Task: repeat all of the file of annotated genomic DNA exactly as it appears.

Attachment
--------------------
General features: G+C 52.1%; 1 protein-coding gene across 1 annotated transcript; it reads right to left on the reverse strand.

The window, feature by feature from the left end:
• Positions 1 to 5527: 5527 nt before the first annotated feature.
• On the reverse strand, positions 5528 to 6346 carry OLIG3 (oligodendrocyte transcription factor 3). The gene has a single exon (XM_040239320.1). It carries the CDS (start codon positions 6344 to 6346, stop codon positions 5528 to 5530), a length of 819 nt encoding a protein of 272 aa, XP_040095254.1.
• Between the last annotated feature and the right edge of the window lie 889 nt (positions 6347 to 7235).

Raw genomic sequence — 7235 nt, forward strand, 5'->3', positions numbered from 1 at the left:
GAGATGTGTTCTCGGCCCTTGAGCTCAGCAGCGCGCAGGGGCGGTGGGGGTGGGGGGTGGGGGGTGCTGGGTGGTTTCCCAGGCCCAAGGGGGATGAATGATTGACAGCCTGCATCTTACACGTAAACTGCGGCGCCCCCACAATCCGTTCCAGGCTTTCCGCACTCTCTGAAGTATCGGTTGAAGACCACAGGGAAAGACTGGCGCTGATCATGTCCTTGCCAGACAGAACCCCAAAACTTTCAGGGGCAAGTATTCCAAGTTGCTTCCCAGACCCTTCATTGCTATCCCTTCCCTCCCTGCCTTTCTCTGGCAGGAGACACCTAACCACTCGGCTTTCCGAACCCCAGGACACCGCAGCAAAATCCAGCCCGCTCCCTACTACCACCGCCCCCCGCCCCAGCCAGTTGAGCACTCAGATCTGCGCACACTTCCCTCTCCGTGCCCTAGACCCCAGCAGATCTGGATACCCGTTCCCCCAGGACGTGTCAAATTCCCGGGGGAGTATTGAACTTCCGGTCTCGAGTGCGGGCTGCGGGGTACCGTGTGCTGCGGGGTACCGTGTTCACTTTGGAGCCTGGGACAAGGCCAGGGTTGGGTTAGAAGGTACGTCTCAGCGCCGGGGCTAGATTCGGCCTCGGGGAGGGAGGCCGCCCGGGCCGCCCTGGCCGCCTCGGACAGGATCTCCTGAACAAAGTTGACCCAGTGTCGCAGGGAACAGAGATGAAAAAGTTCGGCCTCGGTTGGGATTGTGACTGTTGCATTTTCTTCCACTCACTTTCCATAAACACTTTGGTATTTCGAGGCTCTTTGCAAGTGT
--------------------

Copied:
General features: G+C 52.1%; 1 protein-coding gene across 1 annotated transcript; it reads right to left on the reverse strand.

The window, feature by feature from the left end:
• Positions 1 to 5527: 5527 nt before the first annotated feature.
• On the reverse strand, positions 5528 to 6346 carry OLIG3 (oligodendrocyte transcription factor 3). The gene has a single exon (XM_040239320.1). It carries the CDS (start codon positions 6344 to 6346, stop codon positions 5528 to 5530), a length of 819 nt encoding a protein of 272 aa, XP_040095254.1.
• Between the last annotated feature and the right edge of the window lie 889 nt (positions 6347 to 7235).

Raw genomic sequence — 7235 nt, forward strand, 5'->3', positions numbered from 1 at the left:
GAGATGTGTTCTCGGCCCTTGAGCTCAGCAGCGCGCAGGGGCGGTGGGGGTGGGGGGTGGGGGGTGCTGGGTGGTTTCCCAGGCCCAAGGGGGATGAATGATTGACAGCCTGCATCTTACACGTAAACTGCGGCGCCCCCACAATCCGTTCCAGGCTTTCCGCACTCTCTGAAGTATCGGTTGAAGACCACAGGGAAAGACTGGCGCTGATCATGTCCTTGCCAGACAGAACCCCAAAACTTTCAGGGGCAAGTATTCCAAGTTGCTTCCCAGACCCTTCATTGCTATCCCTTCCCTCCCTGCCTTTCTCTGGCAGGAGACACCTAACCACTCGGCTTTCCGAACCCCAGGACACCGCAGCAAAATCCAGCCCGCTCCCTACTACCACCGCCCCCCGCCCCAGCCAGTTGAGCACTCAGATCTGCGCACACTTCCCTCTCCGTGCCCTAGACCCCAGCAGATCTGGATACCCGTTCCCCCAGGACGTGTCAAATTCCCGGGGGAGTATTGAACTTCCGGTCTCGAGTGCGGGCTGCGGGGTACCGTGTGCTGCGGGGTACCGTGTTCACTTTGGAGCCTGGGACAAGGCCAGGGTTGGGTTAGAAGGTACGTCTCAGCGCCGGGGCTAGATTCGGCCTCGGGGAGGGAGGCCGCCCGGGCCGCCCTGGCCGCCTCGGACAGGATCTCCTGAACAAAGTTGACCCAGTGTCGCAGGGAACAGAGATGAAAAAGTTCGGCCTCGGTTGGGATTGTGACTGTTGCATTTTCTTCCACTCACTTTCCATAAACACTTTGGTATTTCGAGGCTCTTTGCAAGTGT